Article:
Tickets and Pakta, unlimited flavours

The new life of the Adrià brothers: memorable tastings in their restaurants (yet not in all of them …)

17-03-2015
by Carlo Passera
Albert Adrià (full name: Albert Adrià Acosta, he

Albert Adrià (full name: Albert Adrià Acosta, hence the triple stylised “A” in his logo) is the soul of the restaurants grouped under the Bcn5.0 “umbrella”. We visited three of them, the main ones: two unforgettable meals, and a disappointing one

El Bulli orphans are left without parents; still they can console themselves with various stepfathers. One can hear El Bulli echoes at Tickets, the first restaurant in the Catalan series of Albert Adrià: a success that has nothing in common with the traditional restaurant (informal service, chaos, you can eat at the table or at the bar, nothing is elegant except for the food), but which for four years now has conquered gourmands, sold-out is a rule here, even though prices are not quite those of a taperia. The experience is of the highest level and evokes the bullian myth, the genius of the Adrià brothers.

Marinated beef loin on black malt bread, sweet onion, smoked cheese and powdered vinegar, served at Tickets
Marinated beef loin on black malt bread, sweet onion, smoked cheese and powdered vinegar, served at Tickets
These were the remarks we were making in front of two beautiful olives. Which were spherified, as in a 2003 dish at El Bulli. Still, even today many conservatives wonder: «Why spherification? Isn’t an olive already delicious in itself?». The answer given by Tickets: the two we tasted there were the best olives we have ever had or, more correctly, these two “things” were much tastier than the best possible olive, because inside the agar agar thickener ended up as many essences of the fruit (from different olives, one from Seville and the other from Jaen) whose taste was enriched, made complex and unforgettable by a thousand elements: cinnamon, lemon, star anise and pepper or rosemary, thyme, garlic and orange... Amazing.

An ode to olives, that is, yet Tickets is much more than that, a fascinating kaleidoscope of flavours and textures. The best, according to our notebook: marinated beef loin on black malt bread, sweet onion, smoked cheese and powdered vinegar; a “banal” Gillardeau oyster was extraordinarily married with yuzu kimchi, yet then you wonder how a simple wild strawberry can enrich its charm with such surprising secondary aromas. We are left speechless even in front of a crazy Raf tomato salad, with basil air, extra virgin olive oil, pistachio oil, mandarin gelatine, milk stracciatella and, again, wild strawberries. Pure magic.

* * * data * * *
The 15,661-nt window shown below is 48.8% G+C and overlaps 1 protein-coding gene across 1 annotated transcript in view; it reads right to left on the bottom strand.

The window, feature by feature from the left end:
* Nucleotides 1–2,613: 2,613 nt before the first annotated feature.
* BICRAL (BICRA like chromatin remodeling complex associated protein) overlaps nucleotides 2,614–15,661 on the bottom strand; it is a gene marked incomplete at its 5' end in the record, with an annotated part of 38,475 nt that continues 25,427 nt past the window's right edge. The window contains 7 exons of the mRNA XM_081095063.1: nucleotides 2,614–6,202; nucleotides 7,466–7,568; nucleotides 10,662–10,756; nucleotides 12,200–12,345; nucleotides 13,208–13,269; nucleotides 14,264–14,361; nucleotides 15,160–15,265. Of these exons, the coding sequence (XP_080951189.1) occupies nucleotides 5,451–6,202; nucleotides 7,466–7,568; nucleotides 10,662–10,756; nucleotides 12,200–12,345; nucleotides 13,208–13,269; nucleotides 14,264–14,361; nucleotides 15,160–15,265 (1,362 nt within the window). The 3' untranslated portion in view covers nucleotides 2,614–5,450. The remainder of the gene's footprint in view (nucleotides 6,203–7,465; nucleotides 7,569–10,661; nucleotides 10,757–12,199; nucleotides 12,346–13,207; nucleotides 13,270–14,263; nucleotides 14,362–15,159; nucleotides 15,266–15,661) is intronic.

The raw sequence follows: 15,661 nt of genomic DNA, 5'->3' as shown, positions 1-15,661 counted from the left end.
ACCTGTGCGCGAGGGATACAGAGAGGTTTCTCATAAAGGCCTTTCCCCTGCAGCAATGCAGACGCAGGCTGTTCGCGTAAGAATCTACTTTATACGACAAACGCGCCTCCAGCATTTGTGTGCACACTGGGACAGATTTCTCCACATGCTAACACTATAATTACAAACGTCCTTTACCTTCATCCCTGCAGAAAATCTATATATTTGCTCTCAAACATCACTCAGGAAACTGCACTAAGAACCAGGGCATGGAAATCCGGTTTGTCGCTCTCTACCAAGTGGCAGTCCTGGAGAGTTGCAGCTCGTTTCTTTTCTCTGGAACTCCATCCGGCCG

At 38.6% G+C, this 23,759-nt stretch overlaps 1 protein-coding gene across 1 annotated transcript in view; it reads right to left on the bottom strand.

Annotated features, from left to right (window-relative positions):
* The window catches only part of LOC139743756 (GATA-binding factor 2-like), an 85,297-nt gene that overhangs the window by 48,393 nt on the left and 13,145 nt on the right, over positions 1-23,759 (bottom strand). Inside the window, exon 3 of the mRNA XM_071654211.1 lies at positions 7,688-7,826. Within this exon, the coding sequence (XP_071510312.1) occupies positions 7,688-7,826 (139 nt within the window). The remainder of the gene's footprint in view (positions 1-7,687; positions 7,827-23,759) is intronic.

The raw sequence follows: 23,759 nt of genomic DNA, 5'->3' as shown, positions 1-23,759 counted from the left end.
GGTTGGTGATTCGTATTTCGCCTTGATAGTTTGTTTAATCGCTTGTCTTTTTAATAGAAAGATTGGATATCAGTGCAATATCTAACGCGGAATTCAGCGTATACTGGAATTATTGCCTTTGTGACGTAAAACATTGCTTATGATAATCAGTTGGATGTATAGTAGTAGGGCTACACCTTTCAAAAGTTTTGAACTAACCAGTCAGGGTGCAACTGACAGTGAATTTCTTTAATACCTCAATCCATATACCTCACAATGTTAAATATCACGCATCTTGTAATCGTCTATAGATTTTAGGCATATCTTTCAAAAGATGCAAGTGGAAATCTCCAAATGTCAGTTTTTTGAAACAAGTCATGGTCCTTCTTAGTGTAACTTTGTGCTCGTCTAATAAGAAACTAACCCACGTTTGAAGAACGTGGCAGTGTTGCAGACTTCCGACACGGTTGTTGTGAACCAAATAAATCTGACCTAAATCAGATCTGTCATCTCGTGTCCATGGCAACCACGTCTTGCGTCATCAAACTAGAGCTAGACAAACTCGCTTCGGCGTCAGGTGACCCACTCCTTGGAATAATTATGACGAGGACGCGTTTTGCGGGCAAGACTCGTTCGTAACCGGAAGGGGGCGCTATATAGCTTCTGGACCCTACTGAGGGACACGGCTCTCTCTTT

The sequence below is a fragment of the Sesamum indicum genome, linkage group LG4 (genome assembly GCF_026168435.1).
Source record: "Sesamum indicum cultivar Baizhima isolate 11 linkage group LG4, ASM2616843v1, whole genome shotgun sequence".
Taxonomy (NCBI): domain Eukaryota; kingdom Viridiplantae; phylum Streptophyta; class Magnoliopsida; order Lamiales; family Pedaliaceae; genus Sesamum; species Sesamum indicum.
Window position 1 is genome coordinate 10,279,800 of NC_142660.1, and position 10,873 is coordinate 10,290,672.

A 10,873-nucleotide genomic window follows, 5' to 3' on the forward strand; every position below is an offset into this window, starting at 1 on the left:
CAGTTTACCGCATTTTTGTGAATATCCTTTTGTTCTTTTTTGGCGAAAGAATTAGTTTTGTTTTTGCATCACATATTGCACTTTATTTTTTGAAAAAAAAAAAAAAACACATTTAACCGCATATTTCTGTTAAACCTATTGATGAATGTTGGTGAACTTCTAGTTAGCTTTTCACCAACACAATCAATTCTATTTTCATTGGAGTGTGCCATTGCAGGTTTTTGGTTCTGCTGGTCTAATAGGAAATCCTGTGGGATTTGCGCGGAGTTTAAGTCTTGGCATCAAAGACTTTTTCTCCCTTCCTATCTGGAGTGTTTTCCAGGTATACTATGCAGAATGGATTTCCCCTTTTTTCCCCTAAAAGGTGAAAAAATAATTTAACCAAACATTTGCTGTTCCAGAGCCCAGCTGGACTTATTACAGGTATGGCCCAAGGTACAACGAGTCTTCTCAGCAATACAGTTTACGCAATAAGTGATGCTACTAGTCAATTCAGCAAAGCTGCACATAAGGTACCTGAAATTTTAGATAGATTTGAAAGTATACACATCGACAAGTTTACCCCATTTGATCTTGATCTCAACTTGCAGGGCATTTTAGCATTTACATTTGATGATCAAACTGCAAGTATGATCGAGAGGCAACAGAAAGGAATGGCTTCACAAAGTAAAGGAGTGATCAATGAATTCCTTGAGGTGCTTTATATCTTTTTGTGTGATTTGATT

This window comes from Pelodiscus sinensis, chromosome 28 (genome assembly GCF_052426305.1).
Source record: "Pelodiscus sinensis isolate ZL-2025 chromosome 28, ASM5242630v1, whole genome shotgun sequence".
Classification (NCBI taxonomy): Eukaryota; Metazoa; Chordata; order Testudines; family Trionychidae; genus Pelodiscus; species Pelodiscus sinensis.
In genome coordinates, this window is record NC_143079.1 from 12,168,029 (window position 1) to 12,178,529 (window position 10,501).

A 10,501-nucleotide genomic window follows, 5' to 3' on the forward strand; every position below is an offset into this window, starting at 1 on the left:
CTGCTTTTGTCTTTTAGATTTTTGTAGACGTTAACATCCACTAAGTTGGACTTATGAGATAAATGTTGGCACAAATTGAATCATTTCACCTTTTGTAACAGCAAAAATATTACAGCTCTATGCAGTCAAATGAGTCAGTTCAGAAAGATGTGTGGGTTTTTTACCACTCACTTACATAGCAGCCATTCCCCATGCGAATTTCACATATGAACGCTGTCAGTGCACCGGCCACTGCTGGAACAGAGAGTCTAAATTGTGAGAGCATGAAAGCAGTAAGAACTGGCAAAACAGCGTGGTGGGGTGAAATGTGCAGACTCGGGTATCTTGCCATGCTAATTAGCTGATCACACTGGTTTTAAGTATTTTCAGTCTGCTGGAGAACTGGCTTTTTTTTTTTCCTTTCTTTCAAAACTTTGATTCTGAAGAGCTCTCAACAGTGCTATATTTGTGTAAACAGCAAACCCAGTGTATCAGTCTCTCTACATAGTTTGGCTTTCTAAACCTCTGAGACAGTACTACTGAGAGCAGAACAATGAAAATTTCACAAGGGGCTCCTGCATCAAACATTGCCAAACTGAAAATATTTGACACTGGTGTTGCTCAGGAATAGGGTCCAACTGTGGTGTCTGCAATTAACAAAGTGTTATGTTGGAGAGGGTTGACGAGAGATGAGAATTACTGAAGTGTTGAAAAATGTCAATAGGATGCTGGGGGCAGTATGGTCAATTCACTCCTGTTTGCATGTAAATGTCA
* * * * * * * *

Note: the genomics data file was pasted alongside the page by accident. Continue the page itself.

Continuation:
Wild whiting, tiger’s milk, mashed sweet potato, toasted chestnut, caramelised chestnut, porcon mushroom and coriander, a dish signed by Dani Miro, a young member of the team at Pakta
 

Wild whiting, tiger’s milk, mashed sweet potato, toasted chestnut, caramelised chestnut, porcon mushroom and coriander, a dish signed by Dani Miro, a young member of the team at Pakta

 

This enthusiasm was not left alone, because it infected us at Pakta too, the Adrià’s restaurant offering nikkei cuisine. While Tickets is experienced as a direct child of the Catalan brothers, here we have to give credit to the mediation of a chef, Jorge Muñoz, who succeeds in a gigantic accomplishment: he balances wild, apparently unrestrained aromas – strong bitterness, racy spiciness, intense acidity… - in a surprising equilibrium; he presents explosive flavours that smoothen in the palate resulting in exceptionally elegant and complex notes. The Yuba stracciatella with black truffle, soy sauce and dried soy salt; Sea urchin with yuzu ponzu, a whip of iodine, citrus, sweet and savoury memories, altogether; Wild bass with yuzukosho (a spicy yuzu sauce), coriander and miso (an extreme dish, mostly bitter, acid and spicy, yet capable of not killing the fish); black salted codfish meeting carob honey, mashed potatoes, yellow aji and spring onion. Desserts are also of the highest quality, we recall the Soy sauce flan with caramel and mirin and the Green tea Bombon Pakta with yuzu ganache.

In the face of these splendid experiences, we feel the offer of Hoja Santa fades; while Pakta aims at aromas while keeping them at bay, the taste notes in the Mexican cuisine of Paco Mendez – especially the spicy ones – seem rather out of control. A great delusion, frankly speaking.

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